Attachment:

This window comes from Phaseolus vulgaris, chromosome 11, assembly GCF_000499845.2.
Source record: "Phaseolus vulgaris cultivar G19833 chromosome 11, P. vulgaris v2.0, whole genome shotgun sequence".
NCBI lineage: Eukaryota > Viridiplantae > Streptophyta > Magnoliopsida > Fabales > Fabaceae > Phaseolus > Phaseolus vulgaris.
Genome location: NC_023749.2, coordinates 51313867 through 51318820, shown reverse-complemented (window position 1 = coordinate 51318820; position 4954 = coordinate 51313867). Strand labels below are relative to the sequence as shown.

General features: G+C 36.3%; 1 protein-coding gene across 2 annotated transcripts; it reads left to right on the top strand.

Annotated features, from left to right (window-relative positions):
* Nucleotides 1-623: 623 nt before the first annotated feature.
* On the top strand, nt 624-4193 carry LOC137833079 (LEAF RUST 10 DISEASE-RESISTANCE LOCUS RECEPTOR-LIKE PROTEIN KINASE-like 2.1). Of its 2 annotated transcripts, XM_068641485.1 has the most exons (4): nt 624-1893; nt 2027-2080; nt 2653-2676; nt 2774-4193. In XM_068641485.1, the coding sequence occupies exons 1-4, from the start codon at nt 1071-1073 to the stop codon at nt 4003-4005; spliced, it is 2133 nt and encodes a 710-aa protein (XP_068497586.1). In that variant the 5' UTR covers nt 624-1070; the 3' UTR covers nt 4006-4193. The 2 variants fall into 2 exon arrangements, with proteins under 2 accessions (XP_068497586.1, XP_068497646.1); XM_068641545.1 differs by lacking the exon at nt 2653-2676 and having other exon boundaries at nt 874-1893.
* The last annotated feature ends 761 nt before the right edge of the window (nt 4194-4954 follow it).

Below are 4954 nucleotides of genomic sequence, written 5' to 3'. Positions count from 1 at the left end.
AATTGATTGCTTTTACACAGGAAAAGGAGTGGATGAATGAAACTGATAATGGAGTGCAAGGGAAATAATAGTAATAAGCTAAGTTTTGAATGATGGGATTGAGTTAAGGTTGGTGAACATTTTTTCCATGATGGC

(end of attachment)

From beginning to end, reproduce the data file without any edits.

This window comes from Phaseolus vulgaris, chromosome 11, assembly GCF_000499845.2.
Source record: "Phaseolus vulgaris cultivar G19833 chromosome 11, P. vulgaris v2.0, whole genome shotgun sequence".
NCBI lineage: Eukaryota > Viridiplantae > Streptophyta > Magnoliopsida > Fabales > Fabaceae > Phaseolus > Phaseolus vulgaris.
Genome location: NC_023749.2, coordinates 51313867 through 51318820, shown reverse-complemented (window position 1 = coordinate 51318820; position 4954 = coordinate 51313867). Strand labels below are relative to the sequence as shown.

General features: G+C 36.3%; 1 protein-coding gene across 2 annotated transcripts; it reads left to right on the top strand.

Annotated features, from left to right (window-relative positions):
* Nucleotides 1-623: 623 nt before the first annotated feature.
* On the top strand, nt 624-4193 carry LOC137833079 (LEAF RUST 10 DISEASE-RESISTANCE LOCUS RECEPTOR-LIKE PROTEIN KINASE-like 2.1). Of its 2 annotated transcripts, XM_068641485.1 has the most exons (4): nt 624-1893; nt 2027-2080; nt 2653-2676; nt 2774-4193. In XM_068641485.1, the coding sequence occupies exons 1-4, from the start codon at nt 1071-1073 to the stop codon at nt 4003-4005; spliced, it is 2133 nt and encodes a 710-aa protein (XP_068497586.1). In that variant the 5' UTR covers nt 624-1070; the 3' UTR covers nt 4006-4193. The 2 variants fall into 2 exon arrangements, with proteins under 2 accessions (XP_068497586.1, XP_068497646.1); XM_068641545.1 differs by lacking the exon at nt 2653-2676 and having other exon boundaries at nt 874-1893.
* The last annotated feature ends 761 nt before the right edge of the window (nt 4194-4954 follow it).

Below are 4954 nucleotides of genomic sequence, written 5' to 3'. Positions count from 1 at the left end.
AATTGATTGCTTTTACACAGGAAAAGGAGTGGATGAATGAAACTGATAATGGAGTGCAAGGGAAATAATAGTAATAAGCTAAGTTTTGAATGATGGGATTGAGTTAAGGTTGGTGAACATTTTTTCCATGATGGC